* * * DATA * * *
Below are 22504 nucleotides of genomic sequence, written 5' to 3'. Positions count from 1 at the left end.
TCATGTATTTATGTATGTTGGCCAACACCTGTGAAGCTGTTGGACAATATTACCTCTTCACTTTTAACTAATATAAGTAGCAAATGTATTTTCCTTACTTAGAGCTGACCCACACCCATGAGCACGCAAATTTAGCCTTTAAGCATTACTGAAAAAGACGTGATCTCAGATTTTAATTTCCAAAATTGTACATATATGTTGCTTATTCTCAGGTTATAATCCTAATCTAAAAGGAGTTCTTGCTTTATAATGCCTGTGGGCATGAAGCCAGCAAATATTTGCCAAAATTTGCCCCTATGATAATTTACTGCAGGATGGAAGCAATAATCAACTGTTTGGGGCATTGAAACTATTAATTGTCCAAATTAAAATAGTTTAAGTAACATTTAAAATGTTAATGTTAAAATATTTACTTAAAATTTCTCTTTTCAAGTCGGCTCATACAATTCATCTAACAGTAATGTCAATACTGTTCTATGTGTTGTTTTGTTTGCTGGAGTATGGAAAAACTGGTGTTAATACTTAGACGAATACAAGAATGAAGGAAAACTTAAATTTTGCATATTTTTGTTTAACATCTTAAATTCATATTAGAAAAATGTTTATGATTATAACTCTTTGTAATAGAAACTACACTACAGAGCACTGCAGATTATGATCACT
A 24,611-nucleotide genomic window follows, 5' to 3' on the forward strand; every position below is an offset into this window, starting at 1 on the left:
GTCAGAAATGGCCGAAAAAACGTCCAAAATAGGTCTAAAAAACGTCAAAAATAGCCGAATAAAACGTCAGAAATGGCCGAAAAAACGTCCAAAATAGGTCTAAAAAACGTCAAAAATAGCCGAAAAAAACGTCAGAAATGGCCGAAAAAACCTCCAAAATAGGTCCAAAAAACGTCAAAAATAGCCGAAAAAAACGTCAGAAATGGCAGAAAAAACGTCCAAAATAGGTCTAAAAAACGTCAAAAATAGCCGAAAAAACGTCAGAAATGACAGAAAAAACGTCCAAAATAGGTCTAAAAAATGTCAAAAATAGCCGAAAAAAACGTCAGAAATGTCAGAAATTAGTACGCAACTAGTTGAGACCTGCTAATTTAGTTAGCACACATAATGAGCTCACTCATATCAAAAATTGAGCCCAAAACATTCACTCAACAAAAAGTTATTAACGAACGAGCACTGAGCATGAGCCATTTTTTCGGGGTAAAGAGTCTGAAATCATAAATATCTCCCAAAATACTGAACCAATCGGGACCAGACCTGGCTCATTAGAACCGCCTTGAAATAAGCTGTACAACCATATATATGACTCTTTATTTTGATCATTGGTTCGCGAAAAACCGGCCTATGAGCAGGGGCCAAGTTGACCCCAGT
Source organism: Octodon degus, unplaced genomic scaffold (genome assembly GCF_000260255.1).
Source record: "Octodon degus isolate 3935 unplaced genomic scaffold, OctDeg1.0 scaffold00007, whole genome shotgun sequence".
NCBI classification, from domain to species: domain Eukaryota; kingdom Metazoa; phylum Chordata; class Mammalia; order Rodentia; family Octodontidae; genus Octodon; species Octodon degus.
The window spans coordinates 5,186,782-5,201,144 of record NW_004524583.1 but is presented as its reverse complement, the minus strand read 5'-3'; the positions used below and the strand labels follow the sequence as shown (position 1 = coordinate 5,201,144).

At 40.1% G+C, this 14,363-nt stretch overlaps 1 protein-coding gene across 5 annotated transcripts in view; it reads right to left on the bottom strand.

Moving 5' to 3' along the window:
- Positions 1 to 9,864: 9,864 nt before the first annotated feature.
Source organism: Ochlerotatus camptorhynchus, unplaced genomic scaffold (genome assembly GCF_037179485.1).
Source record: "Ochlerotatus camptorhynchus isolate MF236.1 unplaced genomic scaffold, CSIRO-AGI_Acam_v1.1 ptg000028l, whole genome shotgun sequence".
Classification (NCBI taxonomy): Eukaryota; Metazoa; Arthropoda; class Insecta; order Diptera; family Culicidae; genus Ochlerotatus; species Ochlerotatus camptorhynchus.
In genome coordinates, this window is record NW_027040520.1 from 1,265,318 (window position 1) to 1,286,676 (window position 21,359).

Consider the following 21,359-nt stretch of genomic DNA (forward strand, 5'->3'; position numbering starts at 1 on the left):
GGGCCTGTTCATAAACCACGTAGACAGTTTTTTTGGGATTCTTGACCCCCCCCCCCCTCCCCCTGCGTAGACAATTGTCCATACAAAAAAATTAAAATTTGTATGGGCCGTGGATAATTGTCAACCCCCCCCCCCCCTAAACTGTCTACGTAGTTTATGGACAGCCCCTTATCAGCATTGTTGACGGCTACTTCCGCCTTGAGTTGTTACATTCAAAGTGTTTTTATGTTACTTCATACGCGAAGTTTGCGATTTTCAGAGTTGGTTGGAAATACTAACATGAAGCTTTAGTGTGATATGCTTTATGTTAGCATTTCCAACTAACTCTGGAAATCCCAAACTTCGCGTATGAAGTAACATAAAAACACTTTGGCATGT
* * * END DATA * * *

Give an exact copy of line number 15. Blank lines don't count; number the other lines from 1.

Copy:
In genome coordinates, this window is record NW_027040520.1 from 1,265,318 (window position 1) to 1,286,676 (window position 21,359).